As mentioned previously, if you’re getting cross-over in the syringe, you could also have a failure in your master valve. The master valve is one of the most common sources of cross-over we encounter. There is a diaphragm on the master valves that corresponds to the air activation. Usually the diaphragm is under a square cover on the valve. This will also be where an air line attaches to the valve.
A few common designs of master valve are shown below with the location of the diaphragm pointed out:
Note the square covers held on with screws at the corners in the second and third photos. This type of design is very common on master valves. Look for a square cover on your master to find the diaphragm.
The third photo is of an A-dec water master. Note the yellow tubing with a red dash. This is the A-dec color-code for an air activation line (air out from the master switch on the front of the unit). The diaphragm will usually be near where this line attaches (another thing to look for to correctly identify where your diaphragm is). American Dental Accessories, Inc. carries master valve repair kits which will allow you to replace the diaphragm. In addition, the repair kits include o-rings, valve stems and springs. We recommend replacing all of these components if you’re accessing the valve interior. You can also see a manual shut-off in the third photo. The master valve normally attaches directly to the manual shut-off. You will want to use the manual shut-offs to turn the air and water off at the unit before servicing the master valve(s).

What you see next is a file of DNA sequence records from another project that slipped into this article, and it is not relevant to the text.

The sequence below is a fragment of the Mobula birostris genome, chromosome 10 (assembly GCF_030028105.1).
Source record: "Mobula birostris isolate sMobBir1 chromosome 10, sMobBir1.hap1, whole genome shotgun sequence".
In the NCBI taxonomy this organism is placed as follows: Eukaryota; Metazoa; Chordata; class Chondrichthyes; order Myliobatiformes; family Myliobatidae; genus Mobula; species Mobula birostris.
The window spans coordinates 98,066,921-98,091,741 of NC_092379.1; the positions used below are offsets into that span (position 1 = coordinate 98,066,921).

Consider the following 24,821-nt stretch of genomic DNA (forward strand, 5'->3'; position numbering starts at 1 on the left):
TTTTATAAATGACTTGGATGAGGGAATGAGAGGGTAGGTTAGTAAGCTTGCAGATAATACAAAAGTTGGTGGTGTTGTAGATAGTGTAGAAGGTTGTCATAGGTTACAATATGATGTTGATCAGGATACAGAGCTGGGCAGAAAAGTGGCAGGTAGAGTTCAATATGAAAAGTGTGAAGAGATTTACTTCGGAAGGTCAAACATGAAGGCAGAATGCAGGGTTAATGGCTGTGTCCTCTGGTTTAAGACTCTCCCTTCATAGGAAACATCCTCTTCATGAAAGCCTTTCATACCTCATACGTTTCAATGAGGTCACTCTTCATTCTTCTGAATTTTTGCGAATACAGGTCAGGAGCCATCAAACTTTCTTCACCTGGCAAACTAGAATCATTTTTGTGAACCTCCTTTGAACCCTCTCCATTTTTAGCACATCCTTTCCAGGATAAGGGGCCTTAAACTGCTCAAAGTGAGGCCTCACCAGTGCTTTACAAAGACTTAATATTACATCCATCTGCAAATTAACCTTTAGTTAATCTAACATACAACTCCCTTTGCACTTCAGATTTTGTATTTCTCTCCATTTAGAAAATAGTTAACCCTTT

It is also common to have a relief hole in the side of the master valve just above the diaphragm. If water is coming out of this hole, this is another indication of a ruptured diaphragm.
A worn or damaged diaphragm in the water master can also lead to getting air in your water line.
Stay tuned for Part 2 next month. We all cover more valves that could be the source of cross-over, details on how to narrow down which operatory might be the source of cross-over, and the effects of air in the water line. All of this and more, next month!